Capitol Chatter: A Quarterly Analysis Of Congressional Tweets & A 2021 Retrospective
Welcome back to Capitol Chatter: A Quarterly Analysis Of Congressional Tweets, where we help you keep track of what Congress is tweeting. This analysis covers both trends from Q4 2021 and insights from the full year.
In 2021, Congressional Twitter accounts sent out a total of 549,687 tweets. Democrats accounted for 61.2% of that total, while Republicans sent the remaining 38.8%. Tweet activity declined over the year: members of Congress sent 115,657 tweets in Q4, an 11% decline from Q3.
Topics: What Were Members Talking About?
After three quarters of growth, infrastructure emerged as the most discussed topic on congressional Twitter in Q4: members’ tweets about infrastructure jumped almost 50% from Q3 to Q4 as the Infrastructure Investment and Jobs Act was signed in November. Conversely, the number of tweets mentioning foreign affairs and defense fell 55%, returning to levels in line with tweet volume prior to the U.S.’ withdrawal from Afghanistan.
The steady growth in tweets about infrastructure and the economy was driven largely by Democrats, who used terms like “bipartisan,” “infrastructure,” “jobs,” and the hashtag “BuildBackBetter” to push the President’s agenda. Republicans were more likely to tweet about Biden directly, and focused on negative issues like inflation: Republicans mentioned “inflation” nearly nine times as often as Democrats in Q4.
Mentions of “inflation” illustrate how congressional Twitter can be a barometer of both parties’ political and communications strategies. While consumer interest in inflation has been high all year, as data from Google Trends show, Republicans increased their discussion of the topic to try to tie rising prices to President Biden’s agenda in May, while Democrats shifted gears in December, pointing to the need to fight inflation as a reason to pass Build Back Better.
Mentions of COVID-19 vaccines showed a similarly partisan split. Democrats’ tweets about COVID-19 vaccines generally tracked Google search volume: volume slowed over the year after peaking around expanded vaccine eligibility in April. Republicans mentioned vaccines far less frequently for most of the year, until President Biden announced a sweeping vaccine mandate in November. Since then, Republican mentions of vaccines have matched or even outpaced those by Democrats.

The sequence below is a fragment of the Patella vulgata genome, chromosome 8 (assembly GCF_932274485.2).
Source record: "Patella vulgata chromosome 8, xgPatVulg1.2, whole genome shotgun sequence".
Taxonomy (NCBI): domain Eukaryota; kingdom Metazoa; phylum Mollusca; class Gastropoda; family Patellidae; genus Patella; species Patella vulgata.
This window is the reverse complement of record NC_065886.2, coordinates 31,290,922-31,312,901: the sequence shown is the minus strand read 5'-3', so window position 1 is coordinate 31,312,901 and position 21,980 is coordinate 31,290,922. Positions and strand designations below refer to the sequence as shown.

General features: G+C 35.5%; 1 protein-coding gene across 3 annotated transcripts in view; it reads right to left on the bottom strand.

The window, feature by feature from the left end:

Member Leaderboards: Who Was Tweeted About—And Tweeted—Most?
President Biden and Vice President Kamala Harris were mentioned most in members’ tweets: their combined weekly mentions ranged from one to 40 times more than combined mentions of Congressional leadership (Speaker Nancy Pelosi (D-Calif.), House Minority Leader Kevin McCarthy (R-Calif.), Senate Majority Leader Chuck Schumer (D-N.Y.), and Senate Minority Leader Mitch McConnell (R-Ky.)).
Speaker Pelosi consistently led the other three leaders in mentions by other lawmakers. Among lawmakers, regulators, and government officials, her handle was mentioned the fourth most on congressional Twitter in 2021, trailing only @potus, @housedemocrats, and @joebiden.
Meanwhile, Senator John Cornyn (R-Texas) was crowned 2021’s most prolific tweeter in Congress. His account sent out a total of 6,507 tweets, over 1,000 more than any other member’s account. However, Sen. Cornyn’s tweet volume has steadily declined, dropping 44% from Q1 to Q4. Q4 was the only quarter in which Cornyn was not the top tweeter: that spot went to Rep. Pramila Jayapal (D-Wash.).
Tennessee Republican Senators Marsha Blackburn and Bill Hagerty join Sen. Cornyn as the only senators on the full-year leaderboard, which is largely composed of Democratic House members.
HPS conducted text analysis on all tweets and retweets from handles included in C-SPAN’s “members of Congress” Twitter list that were posted between January 1, 2021, and December 31, 2021. In total, we searched for more than 150 keywords in each of the 549,687 tweets (including retweets) to determine which topics were discussed in each. In this analysis, independent Senators Bernie Sanders (I-Vt.) and Angus King (I-Maine), who caucus with the Democratic Party, were treated as Democrats.
To provide context for our full-year analysis, HPS obtained Google Trends data on select relevant topics featured in Axios’ 2021 news cycles analysis. The 0 to 100 weekly Google Trends index measures a topic’s proportion to all search topics in the U.S.
COVID cases data used are from the Centers for Disease Control and Prevention’s COVID Data Tracker; they were normalized to the same 0 to 100 scale as the Google Trends data.